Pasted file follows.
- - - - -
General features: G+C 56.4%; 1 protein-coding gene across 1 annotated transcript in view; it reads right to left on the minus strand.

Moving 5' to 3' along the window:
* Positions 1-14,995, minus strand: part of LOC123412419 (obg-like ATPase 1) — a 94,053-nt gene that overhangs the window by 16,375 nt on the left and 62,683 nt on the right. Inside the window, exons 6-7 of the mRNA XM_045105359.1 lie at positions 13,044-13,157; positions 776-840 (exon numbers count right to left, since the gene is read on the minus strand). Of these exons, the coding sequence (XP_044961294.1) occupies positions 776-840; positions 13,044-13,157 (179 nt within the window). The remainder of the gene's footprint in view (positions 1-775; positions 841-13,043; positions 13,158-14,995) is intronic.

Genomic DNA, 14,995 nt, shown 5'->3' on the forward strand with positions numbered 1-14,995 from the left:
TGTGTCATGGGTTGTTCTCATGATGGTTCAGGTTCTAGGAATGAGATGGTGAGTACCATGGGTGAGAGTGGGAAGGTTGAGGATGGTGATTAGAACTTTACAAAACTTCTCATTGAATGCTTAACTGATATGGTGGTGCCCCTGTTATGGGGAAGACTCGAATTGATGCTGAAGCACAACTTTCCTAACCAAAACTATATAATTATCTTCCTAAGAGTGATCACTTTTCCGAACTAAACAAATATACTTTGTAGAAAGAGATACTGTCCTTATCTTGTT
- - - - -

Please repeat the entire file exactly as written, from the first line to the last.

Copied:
General features: G+C 56.4%; 1 protein-coding gene across 1 annotated transcript in view; it reads right to left on the minus strand.

Moving 5' to 3' along the window:
* Positions 1-14,995, minus strand: part of LOC123412419 (obg-like ATPase 1) — a 94,053-nt gene that overhangs the window by 16,375 nt on the left and 62,683 nt on the right. Inside the window, exons 6-7 of the mRNA XM_045105359.1 lie at positions 13,044-13,157; positions 776-840 (exon numbers count right to left, since the gene is read on the minus strand). Of these exons, the coding sequence (XP_044961294.1) occupies positions 776-840; positions 13,044-13,157 (179 nt within the window). The remainder of the gene's footprint in view (positions 1-775; positions 841-13,043; positions 13,158-14,995) is intronic.

Genomic DNA, 14,995 nt, shown 5'->3' on the forward strand with positions numbered 1-14,995 from the left:
TGTGTCATGGGTTGTTCTCATGATGGTTCAGGTTCTAGGAATGAGATGGTGAGTACCATGGGTGAGAGTGGGAAGGTTGAGGATGGTGATTAGAACTTTACAAAACTTCTCATTGAATGCTTAACTGATATGGTGGTGCCCCTGTTATGGGGAAGACTCGAATTGATGCTGAAGCACAACTTTCCTAACCAAAACTATATAATTATCTTCCTAAGAGTGATCACTTTTCCGAACTAAACAAATATACTTTGTAGAAAGAGATACTGTCCTTATCTTGTT